Some jurisdictions might also require an engineering study to obtain a permit. If you can’t find the information you’re searching for online, don’t be afraid to call your local building department for clarification on the meaning of any local code requirements.
You should also reach out to the local utilities in your area to notify them about your intent to dig on your property. Each state has an “811” number and website you can contact to have underground cables, wires and utilities marked to ensure that you’re excavating safely.
If the work is done in Colorado and you need an engineering study, please contact Al Biria at 303-332-7243. He is very familiar with the ExoFrame and will provide you with a quote for drawings and a letter of completion if necessary for your jurisdiction. If the install is happening outside of Colorado, you are welcome to download this non-stamped engineering study and use it as a reference guide.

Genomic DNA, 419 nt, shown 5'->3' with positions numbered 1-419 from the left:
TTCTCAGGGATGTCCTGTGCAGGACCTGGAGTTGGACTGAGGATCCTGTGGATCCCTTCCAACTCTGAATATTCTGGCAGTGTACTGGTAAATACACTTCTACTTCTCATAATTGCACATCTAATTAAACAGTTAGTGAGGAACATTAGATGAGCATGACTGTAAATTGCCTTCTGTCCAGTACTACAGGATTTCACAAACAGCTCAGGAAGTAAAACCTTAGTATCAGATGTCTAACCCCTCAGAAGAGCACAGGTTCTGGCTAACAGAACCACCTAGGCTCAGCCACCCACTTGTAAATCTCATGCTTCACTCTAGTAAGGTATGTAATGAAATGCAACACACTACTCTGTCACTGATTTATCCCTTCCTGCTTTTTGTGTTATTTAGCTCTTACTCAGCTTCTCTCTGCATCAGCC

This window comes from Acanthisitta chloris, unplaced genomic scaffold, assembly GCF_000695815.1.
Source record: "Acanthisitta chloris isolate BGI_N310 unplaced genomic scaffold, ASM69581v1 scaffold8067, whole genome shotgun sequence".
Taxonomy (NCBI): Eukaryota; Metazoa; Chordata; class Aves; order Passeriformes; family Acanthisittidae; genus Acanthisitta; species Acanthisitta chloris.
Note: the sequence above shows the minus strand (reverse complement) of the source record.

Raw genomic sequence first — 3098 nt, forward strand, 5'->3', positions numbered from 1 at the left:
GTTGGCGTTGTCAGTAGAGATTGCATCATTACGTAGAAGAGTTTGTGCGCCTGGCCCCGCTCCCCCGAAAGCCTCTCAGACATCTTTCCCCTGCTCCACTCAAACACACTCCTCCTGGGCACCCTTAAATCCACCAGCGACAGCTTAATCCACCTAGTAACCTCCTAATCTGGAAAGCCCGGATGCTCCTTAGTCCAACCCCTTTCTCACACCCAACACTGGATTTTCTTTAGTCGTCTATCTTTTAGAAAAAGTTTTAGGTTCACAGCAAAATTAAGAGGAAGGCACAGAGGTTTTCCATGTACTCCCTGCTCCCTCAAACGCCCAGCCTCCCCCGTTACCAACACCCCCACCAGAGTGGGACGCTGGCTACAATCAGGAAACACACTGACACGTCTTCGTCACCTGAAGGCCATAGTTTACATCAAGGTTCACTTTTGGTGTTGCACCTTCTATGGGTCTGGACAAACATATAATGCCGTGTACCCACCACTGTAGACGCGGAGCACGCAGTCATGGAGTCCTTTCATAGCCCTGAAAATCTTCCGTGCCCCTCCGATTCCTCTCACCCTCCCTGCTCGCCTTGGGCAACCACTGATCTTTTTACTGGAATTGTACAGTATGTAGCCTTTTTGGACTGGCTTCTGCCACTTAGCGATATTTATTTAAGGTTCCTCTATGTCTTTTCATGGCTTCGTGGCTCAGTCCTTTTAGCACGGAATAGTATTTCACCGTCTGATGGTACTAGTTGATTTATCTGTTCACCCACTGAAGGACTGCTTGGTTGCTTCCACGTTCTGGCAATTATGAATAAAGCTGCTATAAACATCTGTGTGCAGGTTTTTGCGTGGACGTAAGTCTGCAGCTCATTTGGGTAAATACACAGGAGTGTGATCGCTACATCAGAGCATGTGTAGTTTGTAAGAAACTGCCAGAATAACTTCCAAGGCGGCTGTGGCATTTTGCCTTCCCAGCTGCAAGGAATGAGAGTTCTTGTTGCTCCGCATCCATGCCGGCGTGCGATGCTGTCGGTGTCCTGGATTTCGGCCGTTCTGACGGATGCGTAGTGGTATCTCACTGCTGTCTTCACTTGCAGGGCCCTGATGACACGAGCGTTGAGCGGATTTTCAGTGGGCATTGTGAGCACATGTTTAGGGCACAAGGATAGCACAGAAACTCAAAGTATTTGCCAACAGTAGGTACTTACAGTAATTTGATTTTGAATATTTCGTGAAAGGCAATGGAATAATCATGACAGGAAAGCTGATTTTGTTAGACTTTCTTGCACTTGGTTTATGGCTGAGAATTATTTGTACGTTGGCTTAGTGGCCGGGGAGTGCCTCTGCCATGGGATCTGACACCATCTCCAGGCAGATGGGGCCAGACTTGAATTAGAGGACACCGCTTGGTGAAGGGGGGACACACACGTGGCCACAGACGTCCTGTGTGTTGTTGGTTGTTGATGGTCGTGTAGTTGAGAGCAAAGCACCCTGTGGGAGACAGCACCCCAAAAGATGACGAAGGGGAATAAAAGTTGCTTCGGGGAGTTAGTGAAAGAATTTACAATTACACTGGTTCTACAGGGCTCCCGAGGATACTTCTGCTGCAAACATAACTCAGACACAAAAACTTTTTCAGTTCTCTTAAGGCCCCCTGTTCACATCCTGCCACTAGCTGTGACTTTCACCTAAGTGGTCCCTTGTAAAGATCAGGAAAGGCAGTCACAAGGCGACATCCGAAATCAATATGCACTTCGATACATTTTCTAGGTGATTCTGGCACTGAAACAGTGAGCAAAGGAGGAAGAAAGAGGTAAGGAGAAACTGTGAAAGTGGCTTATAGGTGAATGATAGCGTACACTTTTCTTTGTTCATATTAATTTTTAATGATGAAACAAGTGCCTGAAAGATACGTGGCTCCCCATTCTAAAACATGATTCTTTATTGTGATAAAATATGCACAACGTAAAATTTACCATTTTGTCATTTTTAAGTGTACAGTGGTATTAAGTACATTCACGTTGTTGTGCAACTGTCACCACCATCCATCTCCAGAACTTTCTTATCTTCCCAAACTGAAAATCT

To reduce as much guesswork as possible, we provide a complete integrated solution with every material and component required to install your egress window.
How is the egress window kit shipped to me?
The Bright Idea Egress window kit is packed on a shipping pallet, with our smallest kit size weighing in at approximately 300 pounds. When we calculate shipping costs, we default to liftgate delivery at your shipping destination. Alternately if you can pick up the kit at a nearby shipping terminal. The latter option saves you some shipping cost involved with liftgate service. Please visit our Shipping page to learn more about shipping options.